Gardening: Follow the food crowd

By Meg Liptrot

Emily Harris says you can grow food for the community in all sorts of unlikely places. Photo / Meg Liptrot
Emily Harris says you can grow food for the community in all sorts of unlikely places. Photo / Meg Liptrot

Even the best laid plans can go awry, particularly when it comes to gardening. I had visions of bounteous crops in my head when I met Emily Harris at the Wynyard Quarter on Auckland's waterfront to check out the garden beds she helped plant as part of the Crowd Grown Feast.

The zucchini, leeks and herbs growing in the large planter boxes should have been looking lush, but they were stunted and wilting in the heat because the only available water source was 100m away and Auckland has been really dry this summer.

Before this the planters were near the Garden to Table Trust and easy to water as part of the trust's garden. Unfortunately, the row of planters had to be relocated for use as a carpark barrier, as two cars had driven off the knee-height carpark platform to the road below. The telltale gouges in the concrete were plain to see.

That's life when it comes to urban gardening in public spaces. Emily says that despite this setback Waterfront Auckland has been very supportive and enthusiastic.

The morning I was there a quick watering rescue attempt was made, dashing back and forth with child-sized watering cans borrowed from the trust, and the parched plants soon came back to life. Luckily Emily, Chloe and Ben aren't relying on these crops for the event and have the help of 70 locals who are growing the necessary ingredients for the Crowd Grown Feast menu.

The big idea

The concept for Crowd Grown Feast is for 100 participants to grow or produce veges and fruit earmarked for a seasonally inspired eight-course menu, to be shared in one night of feasting decadence.

For a small fee participants can sign up and choose their ingredient from a catalogue which has information on ideal growing conditions for the plant, plus the skill level required of the grower. Seed is sent out, or a pick-up of seedlings arranged, then gardeners get growing. The team set up a group on the social gardening network website Ooooby to provide support.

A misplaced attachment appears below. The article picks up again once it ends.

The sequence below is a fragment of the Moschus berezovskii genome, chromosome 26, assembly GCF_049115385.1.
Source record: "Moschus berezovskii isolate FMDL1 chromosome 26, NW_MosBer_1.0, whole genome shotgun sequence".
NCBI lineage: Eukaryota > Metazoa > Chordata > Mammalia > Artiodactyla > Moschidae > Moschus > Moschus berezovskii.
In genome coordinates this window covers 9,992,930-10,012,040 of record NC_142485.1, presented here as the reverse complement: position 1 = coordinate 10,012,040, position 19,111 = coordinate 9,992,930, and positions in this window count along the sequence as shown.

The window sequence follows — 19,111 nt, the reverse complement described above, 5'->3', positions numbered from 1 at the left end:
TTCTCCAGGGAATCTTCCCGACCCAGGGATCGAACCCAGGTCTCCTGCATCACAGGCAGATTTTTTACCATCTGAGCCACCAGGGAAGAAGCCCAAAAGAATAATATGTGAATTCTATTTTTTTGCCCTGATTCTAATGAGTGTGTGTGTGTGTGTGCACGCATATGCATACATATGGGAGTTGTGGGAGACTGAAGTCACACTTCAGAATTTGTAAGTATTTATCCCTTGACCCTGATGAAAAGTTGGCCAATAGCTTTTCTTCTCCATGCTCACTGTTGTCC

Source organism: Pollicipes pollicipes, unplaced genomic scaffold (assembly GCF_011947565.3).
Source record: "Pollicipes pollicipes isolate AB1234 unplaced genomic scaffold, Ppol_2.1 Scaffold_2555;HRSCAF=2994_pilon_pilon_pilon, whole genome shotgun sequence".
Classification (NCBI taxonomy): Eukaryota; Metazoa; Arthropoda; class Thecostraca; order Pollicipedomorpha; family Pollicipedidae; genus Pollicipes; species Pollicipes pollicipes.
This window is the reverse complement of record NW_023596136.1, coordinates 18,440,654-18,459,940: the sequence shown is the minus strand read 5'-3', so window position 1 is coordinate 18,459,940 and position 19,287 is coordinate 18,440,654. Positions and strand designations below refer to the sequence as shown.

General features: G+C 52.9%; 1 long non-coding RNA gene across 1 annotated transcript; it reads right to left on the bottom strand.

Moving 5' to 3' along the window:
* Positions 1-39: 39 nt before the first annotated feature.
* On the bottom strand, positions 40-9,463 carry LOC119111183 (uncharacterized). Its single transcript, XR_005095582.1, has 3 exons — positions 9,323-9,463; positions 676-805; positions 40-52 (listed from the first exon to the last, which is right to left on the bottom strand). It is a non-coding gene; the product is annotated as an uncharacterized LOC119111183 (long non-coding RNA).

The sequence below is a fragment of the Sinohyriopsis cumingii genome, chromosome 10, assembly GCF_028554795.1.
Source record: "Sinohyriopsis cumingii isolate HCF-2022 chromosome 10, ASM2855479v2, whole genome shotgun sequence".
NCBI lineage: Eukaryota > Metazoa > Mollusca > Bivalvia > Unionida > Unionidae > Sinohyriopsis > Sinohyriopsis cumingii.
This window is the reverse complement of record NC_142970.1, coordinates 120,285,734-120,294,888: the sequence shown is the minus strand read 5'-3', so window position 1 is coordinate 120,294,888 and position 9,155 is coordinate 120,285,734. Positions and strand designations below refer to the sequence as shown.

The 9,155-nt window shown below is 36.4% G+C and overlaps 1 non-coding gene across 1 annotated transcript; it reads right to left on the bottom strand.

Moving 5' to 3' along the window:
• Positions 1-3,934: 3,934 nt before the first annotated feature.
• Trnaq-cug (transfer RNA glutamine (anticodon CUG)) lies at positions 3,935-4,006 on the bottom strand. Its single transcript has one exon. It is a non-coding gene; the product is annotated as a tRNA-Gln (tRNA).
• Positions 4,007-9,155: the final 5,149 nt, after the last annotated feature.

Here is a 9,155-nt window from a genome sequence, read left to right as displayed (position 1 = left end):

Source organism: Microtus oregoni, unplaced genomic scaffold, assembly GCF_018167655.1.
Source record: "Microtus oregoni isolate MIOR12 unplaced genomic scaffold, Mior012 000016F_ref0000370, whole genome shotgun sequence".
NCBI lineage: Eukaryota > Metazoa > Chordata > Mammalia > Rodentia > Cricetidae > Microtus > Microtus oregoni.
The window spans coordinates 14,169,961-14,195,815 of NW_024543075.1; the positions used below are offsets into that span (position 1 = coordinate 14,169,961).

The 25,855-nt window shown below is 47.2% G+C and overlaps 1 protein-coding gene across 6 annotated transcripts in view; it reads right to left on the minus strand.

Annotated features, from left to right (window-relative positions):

Chef Ben Barton, from PopDining, has developed a flexible menu depending on the availability of seasonal produce. The shared feast, thought to be a world first, will be held in one of Auckland's coolest locations - Wynyard Quarter's Silos. Featuring delectable delights such as "Too Many Zucchini - crostini, candy, cannoli, ravioli and cake", "eggplant meatballs", and "Autumn pudding with black pepper sponge, autumn fruit, cream and balsamic", this is sure to be a memorable dining experience. But what will really make the feast fire-up will be the novel congeniality of sharing a meal grown by fellow diners. This is an immediate and intimate connection between the people and food which is often missing in our daily lives.

Stirring the pot

Emily's passion for urban food growing started when she was living in an apartment on High St in central Auckland in 2010, having moved from Invercargill. Emily, who has a degree in law and genetic science, had no experience in community engagement or growing food. She attended the Social Entrepreneur School run in 2012 by the Centre for Social Innovations and there she met fellow Feast co-ordinator and designer Chloe Waretini, of Enspiral.

Emily felt there was a lack of connection in town and thought that growing food would be a great way to be more engaged. She founded Urban Pantry, where she designs gardens for locations such as apartment roofs, balconies or vacant spaces outside offices, so staff can pick their own fresh veges for salads at lunch. She is also a keen guerrilla gardener.

Emily first met Ben Barton when she was based at co-working space The Kitchen. Ben and fellow chef Andreas Eggmann put on a "crowd-sourced lunch" for the collective. They had both worked as chefs on super yachts. Emily said that through his experiences, Ben saw issues and inequalities in the global food system. When he came back to live in New Zealand he decided he wanted to use his food skills to engage the public with these issues. The Freegan Feast was one such activity - making use of perfectly good food rescued from supermarket skip bins.

Ben's corn-growing efforts received some publicity in December after he planted a long strip of corn along the berm outside his home in Pt Chevalier. The corn was intended for the feast, but didn't grow as well as hoped, so they're giving it another go in a new location.

The Crowd Grown Feast may turn out to be cathartic and healing - and just plain fun. I think it has real community-building potential of the old-school kind, rekindled by these social media-savvy new kids on the block. Feel free to get in touch with the team if you're keen to do something similar.

Join in

Interested in taking part? Got a goat or keeping cooks? There's still room and time to be part of this year's action. Places are available for 10 mystery bonus ingredients, six fruit-growing opportunities, plus eggs and goat's milk. Go to crowdgrownfeast.com.

- Herald on Sunday

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